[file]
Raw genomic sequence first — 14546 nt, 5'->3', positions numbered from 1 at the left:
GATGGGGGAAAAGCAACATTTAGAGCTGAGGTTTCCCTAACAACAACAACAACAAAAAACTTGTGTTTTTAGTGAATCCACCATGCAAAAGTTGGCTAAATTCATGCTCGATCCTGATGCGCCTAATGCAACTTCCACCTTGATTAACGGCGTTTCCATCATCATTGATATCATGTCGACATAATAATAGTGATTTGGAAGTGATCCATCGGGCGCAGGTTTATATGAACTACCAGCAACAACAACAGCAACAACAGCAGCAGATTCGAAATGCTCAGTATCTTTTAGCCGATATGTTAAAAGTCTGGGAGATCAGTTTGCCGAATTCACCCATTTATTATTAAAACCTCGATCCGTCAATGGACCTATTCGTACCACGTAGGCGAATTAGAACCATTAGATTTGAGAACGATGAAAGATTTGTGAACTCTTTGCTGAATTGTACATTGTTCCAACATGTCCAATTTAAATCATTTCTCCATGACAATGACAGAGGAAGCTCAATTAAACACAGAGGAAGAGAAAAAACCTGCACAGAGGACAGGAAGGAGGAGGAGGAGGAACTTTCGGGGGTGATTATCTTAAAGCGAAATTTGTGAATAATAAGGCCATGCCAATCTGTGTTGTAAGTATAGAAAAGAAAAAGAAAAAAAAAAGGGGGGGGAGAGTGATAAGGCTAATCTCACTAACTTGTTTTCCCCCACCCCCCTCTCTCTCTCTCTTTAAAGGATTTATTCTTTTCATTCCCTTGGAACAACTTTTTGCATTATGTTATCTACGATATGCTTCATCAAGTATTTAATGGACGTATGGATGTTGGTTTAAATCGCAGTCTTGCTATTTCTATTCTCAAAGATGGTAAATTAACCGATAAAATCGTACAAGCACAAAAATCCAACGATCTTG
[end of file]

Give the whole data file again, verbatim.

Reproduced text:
Raw genomic sequence first — 14546 nt, 5'->3', positions numbered from 1 at the left:
GATGGGGGAAAAGCAACATTTAGAGCTGAGGTTTCCCTAACAACAACAACAACAAAAAACTTGTGTTTTTAGTGAATCCACCATGCAAAAGTTGGCTAAATTCATGCTCGATCCTGATGCGCCTAATGCAACTTCCACCTTGATTAACGGCGTTTCCATCATCATTGATATCATGTCGACATAATAATAGTGATTTGGAAGTGATCCATCGGGCGCAGGTTTATATGAACTACCAGCAACAACAACAGCAACAACAGCAGCAGATTCGAAATGCTCAGTATCTTTTAGCCGATATGTTAAAAGTCTGGGAGATCAGTTTGCCGAATTCACCCATTTATTATTAAAACCTCGATCCGTCAATGGACCTATTCGTACCACGTAGGCGAATTAGAACCATTAGATTTGAGAACGATGAAAGATTTGTGAACTCTTTGCTGAATTGTACATTGTTCCAACATGTCCAATTTAAATCATTTCTCCATGACAATGACAGAGGAAGCTCAATTAAACACAGAGGAAGAGAAAAAACCTGCACAGAGGACAGGAAGGAGGAGGAGGAGGAACTTTCGGGGGTGATTATCTTAAAGCGAAATTTGTGAATAATAAGGCCATGCCAATCTGTGTTGTAAGTATAGAAAAGAAAAAGAAAAAAAAAAGGGGGGGGAGAGTGATAAGGCTAATCTCACTAACTTGTTTTCCCCCACCCCCCTCTCTCTCTCTCTTTAAAGGATTTATTCTTTTCATTCCCTTGGAACAACTTTTTGCATTATGTTATCTACGATATGCTTCATCAAGTATTTAATGGACGTATGGATGTTGGTTTAAATCGCAGTCTTGCTATTTCTATTCTCAAAGATGGTAAATTAACCGATAAAATCGTACAAGCACAAAAATCCAACGATCTTG